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Lavenders & Blues

Today we're focusing on blossoms with blue and lavender colors.

blue bottle gentian

Photo: Katie Steiger-Meister/USFWS (flickr)

Bottle gentian.

Our native Iris cristata, known as the dwarf crested iris, has flowers that range from white through violet. It spreads into colonies and has small sword-shaped leaves and grows in both sun and shade in zones 4 to 8 with May bloom.

Our native Jacob’s Ladder (Polemonium reptans) also grows in both sun and shade as long as it has adequate moisture. Its lavender blooms appear in April.

Our native wild geranium (G.maculatum) blooms April through July in zones 3 to 8 and also produces pretty, little 5-petalled flowers in both sun and shade.

A larger plant in the same color family is the Great Blue Lobelia (L.siphilitica), which is a large clump-forming, 2-3 feet tall purple/blue flowering native that prefers medium to wet soil and some shade. It flowers July through October.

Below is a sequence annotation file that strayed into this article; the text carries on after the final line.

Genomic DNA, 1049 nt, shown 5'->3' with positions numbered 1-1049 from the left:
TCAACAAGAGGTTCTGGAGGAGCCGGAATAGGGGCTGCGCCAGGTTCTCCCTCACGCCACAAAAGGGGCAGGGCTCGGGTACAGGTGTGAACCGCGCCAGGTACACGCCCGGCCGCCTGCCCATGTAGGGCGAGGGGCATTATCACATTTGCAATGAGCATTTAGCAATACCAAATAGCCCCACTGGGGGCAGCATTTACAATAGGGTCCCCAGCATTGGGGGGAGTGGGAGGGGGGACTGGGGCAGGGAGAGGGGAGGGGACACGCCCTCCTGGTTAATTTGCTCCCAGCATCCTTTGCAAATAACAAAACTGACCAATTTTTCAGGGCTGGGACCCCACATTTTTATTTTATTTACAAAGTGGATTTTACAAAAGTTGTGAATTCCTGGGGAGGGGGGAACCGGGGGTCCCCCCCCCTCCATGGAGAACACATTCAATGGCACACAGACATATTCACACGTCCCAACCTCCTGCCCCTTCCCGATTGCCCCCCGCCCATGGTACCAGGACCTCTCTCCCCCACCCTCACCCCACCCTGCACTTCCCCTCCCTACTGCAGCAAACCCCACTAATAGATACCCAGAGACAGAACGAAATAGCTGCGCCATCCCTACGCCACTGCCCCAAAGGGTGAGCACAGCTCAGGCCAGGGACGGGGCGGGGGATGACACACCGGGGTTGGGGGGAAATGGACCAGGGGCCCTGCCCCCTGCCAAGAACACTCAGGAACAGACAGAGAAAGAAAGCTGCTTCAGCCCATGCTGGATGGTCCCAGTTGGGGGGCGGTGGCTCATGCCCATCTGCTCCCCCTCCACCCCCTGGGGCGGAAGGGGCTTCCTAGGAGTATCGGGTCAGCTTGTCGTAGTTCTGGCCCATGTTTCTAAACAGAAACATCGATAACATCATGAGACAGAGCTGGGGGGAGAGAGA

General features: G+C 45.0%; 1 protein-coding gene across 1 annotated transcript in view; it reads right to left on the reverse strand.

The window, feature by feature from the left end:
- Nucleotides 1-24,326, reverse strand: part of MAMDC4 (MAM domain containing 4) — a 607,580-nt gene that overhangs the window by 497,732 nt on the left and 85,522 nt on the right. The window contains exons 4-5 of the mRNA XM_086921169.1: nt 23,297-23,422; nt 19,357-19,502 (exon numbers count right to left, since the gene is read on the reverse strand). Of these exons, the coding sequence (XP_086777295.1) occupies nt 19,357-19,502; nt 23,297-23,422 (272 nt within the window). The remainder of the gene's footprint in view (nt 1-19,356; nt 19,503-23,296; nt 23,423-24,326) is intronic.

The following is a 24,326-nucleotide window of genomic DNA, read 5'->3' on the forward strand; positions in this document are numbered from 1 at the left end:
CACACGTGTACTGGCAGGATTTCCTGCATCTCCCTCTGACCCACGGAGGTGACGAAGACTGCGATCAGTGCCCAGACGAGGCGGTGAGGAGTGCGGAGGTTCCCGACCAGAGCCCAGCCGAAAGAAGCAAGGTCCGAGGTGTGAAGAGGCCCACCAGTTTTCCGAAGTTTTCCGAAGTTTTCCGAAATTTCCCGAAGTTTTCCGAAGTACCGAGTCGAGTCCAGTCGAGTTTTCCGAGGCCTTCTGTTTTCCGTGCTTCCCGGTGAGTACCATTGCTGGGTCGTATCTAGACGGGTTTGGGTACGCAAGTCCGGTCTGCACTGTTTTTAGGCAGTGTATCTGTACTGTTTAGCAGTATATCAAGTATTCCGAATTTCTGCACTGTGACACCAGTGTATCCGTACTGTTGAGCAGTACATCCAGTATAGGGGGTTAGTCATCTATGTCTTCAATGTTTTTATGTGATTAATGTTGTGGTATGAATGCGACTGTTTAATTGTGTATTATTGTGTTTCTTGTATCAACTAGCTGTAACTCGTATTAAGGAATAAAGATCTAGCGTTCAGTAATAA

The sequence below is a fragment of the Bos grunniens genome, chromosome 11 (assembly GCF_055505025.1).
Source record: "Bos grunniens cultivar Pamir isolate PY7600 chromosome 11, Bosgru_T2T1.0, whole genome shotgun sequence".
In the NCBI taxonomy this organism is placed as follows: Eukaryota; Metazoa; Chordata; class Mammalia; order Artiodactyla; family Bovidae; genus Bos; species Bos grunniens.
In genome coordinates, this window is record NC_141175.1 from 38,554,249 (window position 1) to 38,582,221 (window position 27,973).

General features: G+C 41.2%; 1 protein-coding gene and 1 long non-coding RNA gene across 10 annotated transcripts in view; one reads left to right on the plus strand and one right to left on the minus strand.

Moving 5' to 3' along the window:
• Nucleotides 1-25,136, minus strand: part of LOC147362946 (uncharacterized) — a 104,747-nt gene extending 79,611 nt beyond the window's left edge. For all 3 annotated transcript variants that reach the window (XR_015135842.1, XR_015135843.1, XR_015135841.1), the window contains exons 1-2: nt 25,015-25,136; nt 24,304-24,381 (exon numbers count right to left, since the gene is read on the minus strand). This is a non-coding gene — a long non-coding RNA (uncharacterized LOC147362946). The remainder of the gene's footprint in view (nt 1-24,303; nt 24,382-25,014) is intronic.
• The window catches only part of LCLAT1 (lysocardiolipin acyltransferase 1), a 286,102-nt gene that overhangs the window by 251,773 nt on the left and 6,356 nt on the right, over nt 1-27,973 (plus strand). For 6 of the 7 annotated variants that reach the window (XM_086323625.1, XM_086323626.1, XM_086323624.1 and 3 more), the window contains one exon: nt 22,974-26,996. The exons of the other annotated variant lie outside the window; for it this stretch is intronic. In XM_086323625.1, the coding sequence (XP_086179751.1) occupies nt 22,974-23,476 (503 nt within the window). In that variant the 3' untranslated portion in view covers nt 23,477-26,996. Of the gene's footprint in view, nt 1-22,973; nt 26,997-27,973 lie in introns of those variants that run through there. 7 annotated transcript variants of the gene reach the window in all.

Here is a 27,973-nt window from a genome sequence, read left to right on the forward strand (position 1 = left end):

Liatris, also known as blazing star, is a magnet for monarch butterflies and produces stalks of purple blossoms in sunny locations August through September.

And in August through October the gorgeous dark-blue bottle gentian (Gentiana Andrewsii), which grows 2 feet high in sun to part sun, blooms, and those tightly closed blossoms are pollinated only by bumblebees. They are slow growing but long lived, and bumblebees are the only insects strong enough to open the closed bulbous blossoms.

Moya Andrews

, originally from Queensland, Australia, served as Vice Chancellor for Academic Affairs and Dean of the Faculties at Indiana University until 2004. In the same year, Moya began hosting Focus on Flowers for WFIU. In addition, Moya does interviews for Profiles, is a member of the Bloomington Hospital Board, and authored Perennials Short and Tall from Indiana University Press.

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